The Bolivian Amazon

Our next stop was troubled little Bolivia. We started out in breathtaking La Paz — breathtaking mainly due to the altitude and the heavy pollution from traffic. 😉 It took only a day before we were ready for our first adventure in the amazing, contrasting nature of Bolivia. First stop: The Amazon. Very high on our travel mate Tine’s bucket list, so she convinced us all to go there. 🙂

By now we are running truly short of time considering how many things we would still like to see before we go home early December. Therefore, we decided to fly to the jungle saving us a full day’s bus ride going down the 3500 altitude metres from La Paz to the jungle. It went easy, and we arrived in the humid heat of Rurrenabaque just in time for barbecue night at our hostel.

The next morning we met with Ismail, our guide during the following week’s adventures. He was a great, happy family father born and raised in the jungle — and he just loved his job of showing his habitat to tourists (and sharing crazy stories about jungle life).

The first part of our tour was in Madidi National Park — apparently one of the places in the world with the most varied animal life. It is located two hours by boat from Rurrenabaque, so we had plenty of time to get to know Ismail, spot birds, and eat jungle bananas.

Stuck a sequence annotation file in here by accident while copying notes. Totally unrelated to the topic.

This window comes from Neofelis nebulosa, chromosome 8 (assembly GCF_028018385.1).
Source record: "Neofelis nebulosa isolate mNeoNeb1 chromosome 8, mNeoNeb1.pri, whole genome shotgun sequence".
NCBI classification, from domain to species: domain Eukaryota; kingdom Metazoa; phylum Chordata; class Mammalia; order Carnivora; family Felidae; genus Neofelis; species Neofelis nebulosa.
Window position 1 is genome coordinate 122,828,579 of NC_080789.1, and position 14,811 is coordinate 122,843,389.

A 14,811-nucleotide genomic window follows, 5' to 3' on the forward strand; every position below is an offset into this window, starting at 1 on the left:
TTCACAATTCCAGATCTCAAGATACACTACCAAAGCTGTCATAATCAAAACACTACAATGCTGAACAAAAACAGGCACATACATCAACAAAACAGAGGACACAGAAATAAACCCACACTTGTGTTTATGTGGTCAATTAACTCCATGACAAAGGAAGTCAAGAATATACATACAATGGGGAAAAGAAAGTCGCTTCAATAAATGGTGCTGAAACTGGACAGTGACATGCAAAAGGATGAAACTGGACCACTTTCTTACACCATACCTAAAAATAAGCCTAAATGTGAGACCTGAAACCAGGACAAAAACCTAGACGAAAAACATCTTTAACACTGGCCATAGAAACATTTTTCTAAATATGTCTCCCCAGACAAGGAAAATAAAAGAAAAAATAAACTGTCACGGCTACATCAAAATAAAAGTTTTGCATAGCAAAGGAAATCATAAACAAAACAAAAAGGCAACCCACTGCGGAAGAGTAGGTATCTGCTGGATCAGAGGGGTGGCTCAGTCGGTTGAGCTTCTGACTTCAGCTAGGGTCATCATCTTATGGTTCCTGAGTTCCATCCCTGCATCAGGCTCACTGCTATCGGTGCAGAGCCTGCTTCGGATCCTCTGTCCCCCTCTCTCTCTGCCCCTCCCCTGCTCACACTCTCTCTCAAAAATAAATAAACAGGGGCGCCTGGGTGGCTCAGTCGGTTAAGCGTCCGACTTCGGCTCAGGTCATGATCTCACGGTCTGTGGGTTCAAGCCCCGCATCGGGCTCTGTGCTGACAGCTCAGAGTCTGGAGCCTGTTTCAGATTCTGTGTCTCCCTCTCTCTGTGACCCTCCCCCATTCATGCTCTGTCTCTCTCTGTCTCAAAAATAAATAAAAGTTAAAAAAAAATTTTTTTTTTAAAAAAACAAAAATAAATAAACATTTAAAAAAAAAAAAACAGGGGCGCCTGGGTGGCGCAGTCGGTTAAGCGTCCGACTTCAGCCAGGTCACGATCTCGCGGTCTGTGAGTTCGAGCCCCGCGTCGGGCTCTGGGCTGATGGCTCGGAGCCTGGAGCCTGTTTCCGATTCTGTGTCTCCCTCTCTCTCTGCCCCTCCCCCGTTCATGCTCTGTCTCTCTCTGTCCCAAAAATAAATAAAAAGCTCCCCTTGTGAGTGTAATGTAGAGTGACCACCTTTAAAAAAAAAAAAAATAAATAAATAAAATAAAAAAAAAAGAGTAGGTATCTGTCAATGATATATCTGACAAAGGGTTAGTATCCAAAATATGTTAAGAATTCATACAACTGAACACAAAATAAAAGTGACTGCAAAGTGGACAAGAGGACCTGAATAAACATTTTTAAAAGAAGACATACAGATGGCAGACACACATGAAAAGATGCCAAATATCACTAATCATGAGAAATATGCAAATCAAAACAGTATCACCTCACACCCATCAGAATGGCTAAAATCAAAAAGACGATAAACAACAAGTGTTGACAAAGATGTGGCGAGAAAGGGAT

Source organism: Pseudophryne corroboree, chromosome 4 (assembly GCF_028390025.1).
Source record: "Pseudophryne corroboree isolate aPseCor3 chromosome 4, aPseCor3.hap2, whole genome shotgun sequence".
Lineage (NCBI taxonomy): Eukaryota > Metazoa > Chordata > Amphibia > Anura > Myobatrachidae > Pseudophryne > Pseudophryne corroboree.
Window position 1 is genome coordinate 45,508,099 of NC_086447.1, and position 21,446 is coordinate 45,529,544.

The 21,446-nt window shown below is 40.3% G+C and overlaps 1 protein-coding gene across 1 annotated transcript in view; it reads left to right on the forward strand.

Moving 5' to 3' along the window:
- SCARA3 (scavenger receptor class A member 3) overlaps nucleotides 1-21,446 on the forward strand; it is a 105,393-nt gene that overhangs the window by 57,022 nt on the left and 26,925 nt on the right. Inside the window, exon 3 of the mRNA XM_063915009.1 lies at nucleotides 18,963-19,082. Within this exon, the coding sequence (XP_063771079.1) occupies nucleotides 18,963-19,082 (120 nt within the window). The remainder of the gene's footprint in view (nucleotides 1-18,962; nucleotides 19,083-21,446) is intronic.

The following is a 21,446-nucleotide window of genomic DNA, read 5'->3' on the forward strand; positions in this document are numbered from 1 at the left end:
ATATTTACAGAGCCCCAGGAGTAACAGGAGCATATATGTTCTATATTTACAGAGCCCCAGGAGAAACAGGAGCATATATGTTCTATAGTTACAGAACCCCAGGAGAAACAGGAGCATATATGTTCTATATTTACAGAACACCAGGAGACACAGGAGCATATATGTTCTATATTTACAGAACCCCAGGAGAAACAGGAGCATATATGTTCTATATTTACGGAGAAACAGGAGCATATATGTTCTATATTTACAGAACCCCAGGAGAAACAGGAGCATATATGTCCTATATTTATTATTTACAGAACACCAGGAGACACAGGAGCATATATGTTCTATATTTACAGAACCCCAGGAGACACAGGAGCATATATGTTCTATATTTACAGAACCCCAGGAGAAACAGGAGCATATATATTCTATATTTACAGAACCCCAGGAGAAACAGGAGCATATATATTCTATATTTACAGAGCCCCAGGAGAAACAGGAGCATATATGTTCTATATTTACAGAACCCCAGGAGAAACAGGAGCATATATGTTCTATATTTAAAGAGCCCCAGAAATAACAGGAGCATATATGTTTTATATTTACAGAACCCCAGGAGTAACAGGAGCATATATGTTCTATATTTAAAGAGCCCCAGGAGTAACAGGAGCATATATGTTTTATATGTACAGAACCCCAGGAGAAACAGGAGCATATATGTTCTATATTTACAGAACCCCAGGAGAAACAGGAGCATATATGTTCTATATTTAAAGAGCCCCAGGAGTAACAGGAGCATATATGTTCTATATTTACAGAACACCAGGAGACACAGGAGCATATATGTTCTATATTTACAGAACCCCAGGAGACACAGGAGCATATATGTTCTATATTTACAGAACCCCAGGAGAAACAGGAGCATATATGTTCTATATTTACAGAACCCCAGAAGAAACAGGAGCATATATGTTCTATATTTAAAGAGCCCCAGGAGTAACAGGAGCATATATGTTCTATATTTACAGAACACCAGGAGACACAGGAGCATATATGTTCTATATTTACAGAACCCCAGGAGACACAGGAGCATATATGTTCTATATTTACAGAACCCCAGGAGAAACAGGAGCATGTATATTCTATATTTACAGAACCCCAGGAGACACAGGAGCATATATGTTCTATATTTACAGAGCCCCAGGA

As mentioned, Ismail simply loved his job, and he was of the opinion that to enjoy the jungle you have to spend as much time as possible outside in the actual jungle, and not in a jungle lodge. Therefore, already that afternoon we packed our stuff for a night of jungle camping.

On our way to the camp we met a beautiful yellow turtle, saw red howler monkeys, and took pictures of loads of insects.

When we arrived in the camp we helped set up the beds with mosquito nets and cooking dinner. Soon we were ready for our first real night in the jungle with the heavy noise of cicadas as soundtrack. Being in the jungle is not easy though: The last girl in our group, Emma, got a moth stuck in her ear, so we had to find our various first aid equipment to get it out again. 😛